Potassium helps the body get rid of excess sodium reducing fluid build-up. These help keep systolic and diastolic blood pressure lower 10.
Some medical experts recommend the potassium to sodium ratio of 4:1. Consuming too much sodium or not enough potassium throws off the delicate balance the kidneys need to remove the excess water 11.
According to Harvard Health, a number of studies have shown a connection between low potassium levels and high blood pressure 12. The more potassium, the more sodium your body will lose.
Iron is essential in the creation of red blood cells and is a necessary part of any healthy diet. Iron is also vital for growth and development, as some hormones need iron to be appropriately balanced 13.
Calcium is important for the heart and blood pressure. Harvard Health reports calcium helps maintain blood pressure by helping in the controlling of the relaxing and tightening of blood vessels 14.
Calcium also helps the following:
- Help the muscles to function properly.
- Maintain and build strong bones.
- Helps nerve function.
Phosphorus has been shown in scientific studies to help with the following:
- Promote healthy nerve conduction.
- Promote bone and teeth health.
- Help the kidneys remove waste.
- Muscle contraction and recovery.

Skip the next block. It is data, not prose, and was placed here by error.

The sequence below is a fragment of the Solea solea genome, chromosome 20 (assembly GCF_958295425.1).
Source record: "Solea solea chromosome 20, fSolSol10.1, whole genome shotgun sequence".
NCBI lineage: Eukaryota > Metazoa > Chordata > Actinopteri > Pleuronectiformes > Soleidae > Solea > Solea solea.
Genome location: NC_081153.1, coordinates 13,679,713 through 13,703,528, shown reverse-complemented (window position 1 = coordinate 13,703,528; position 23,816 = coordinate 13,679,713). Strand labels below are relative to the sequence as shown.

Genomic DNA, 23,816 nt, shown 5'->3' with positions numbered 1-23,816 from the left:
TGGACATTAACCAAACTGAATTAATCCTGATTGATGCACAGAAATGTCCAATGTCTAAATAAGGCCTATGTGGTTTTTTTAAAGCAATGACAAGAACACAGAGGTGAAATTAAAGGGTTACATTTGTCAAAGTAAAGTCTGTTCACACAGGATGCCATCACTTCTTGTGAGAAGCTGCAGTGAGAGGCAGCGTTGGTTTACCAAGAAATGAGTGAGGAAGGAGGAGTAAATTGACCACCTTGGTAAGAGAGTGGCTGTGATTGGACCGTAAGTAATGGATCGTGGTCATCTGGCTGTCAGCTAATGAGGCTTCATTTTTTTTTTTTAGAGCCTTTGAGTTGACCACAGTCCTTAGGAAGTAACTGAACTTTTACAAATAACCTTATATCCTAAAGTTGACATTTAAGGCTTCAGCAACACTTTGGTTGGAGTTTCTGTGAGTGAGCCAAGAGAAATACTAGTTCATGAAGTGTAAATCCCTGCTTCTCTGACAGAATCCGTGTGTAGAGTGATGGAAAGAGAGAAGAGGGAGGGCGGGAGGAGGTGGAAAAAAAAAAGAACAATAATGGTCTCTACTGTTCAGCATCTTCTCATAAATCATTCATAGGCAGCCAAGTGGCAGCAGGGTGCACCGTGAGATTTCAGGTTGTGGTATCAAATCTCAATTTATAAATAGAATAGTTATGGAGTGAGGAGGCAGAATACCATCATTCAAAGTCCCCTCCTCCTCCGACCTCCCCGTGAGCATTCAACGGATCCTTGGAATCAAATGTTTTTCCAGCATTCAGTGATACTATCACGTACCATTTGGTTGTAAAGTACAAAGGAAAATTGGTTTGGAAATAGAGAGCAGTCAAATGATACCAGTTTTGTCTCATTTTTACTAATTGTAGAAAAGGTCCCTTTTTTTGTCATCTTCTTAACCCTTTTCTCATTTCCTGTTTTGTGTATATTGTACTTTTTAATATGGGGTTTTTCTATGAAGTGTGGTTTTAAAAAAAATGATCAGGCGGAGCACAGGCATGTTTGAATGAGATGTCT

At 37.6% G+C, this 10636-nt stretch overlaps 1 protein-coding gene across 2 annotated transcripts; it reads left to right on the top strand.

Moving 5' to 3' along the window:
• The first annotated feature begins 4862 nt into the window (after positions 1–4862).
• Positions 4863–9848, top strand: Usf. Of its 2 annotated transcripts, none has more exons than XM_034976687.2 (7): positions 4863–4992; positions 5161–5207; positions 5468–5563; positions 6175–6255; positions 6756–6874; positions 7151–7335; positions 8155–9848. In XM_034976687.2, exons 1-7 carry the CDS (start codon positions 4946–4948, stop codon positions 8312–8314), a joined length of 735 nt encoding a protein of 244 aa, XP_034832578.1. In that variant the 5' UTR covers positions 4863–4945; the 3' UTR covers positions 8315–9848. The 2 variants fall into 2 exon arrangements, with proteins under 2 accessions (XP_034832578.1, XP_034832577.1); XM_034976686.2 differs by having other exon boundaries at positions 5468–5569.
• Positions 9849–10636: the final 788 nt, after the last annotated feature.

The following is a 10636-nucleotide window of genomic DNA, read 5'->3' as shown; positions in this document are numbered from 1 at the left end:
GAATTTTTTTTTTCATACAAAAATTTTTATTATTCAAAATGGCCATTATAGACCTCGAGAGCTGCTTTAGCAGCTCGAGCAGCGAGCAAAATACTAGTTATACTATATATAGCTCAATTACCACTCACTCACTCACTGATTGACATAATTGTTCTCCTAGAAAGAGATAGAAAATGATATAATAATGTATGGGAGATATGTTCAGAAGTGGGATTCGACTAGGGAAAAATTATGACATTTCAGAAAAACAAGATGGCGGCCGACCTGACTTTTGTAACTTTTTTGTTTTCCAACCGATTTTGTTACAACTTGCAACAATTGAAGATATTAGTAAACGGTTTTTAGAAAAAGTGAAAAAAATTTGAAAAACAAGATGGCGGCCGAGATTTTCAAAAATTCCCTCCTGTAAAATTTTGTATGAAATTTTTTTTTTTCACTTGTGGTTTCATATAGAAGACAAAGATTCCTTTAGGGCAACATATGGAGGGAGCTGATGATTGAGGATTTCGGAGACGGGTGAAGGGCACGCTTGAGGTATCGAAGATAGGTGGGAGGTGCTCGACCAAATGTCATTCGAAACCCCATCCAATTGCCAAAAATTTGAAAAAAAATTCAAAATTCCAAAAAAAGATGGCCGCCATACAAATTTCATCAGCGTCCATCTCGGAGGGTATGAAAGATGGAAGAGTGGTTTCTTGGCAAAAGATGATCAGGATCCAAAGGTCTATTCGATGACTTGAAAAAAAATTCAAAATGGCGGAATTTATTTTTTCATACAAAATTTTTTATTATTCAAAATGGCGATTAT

- Help the body manage and store energy.
Find out how bulgur compared in my article and find out if it is considered better.
Protein & Dietary Fiber
Soluble fiber is helpful for many reasons 15. What makes fiber soluble is it dissolves in water.
Soluble fiber is known for the following:
- Manage the blood glucose levels which helps decrease the risk of diabetes.
- Aids greatly in weight management because it allows you to feel full faster and eat less.
- Help overall digestive health.
- Helps avoid constipation and have a more regular stool.
Both foods are a good source of protein. Protein may help benefit the following:
- Reduce appetite
- Build and repair muscle
- Boost metabolism
- Weight loss
As noted earlier in the nutrition section of the article, quinoa is a complete protein, contains all the essential amino acids and 16% more protein.
Vitamin Health Benefits
Quinoa provides a higher percentage of four of the six B vitamins listed below. The B vitamins provided include the following:
- B1 (thiamin)
- B2 (riboflavin)
- B3 (niacin)
- B9 (folate)
B vitamins help support the following:
- Brain function.
- Red blood cells.
- Nerve function.
- Cardiovascular disease.
- Energy levels.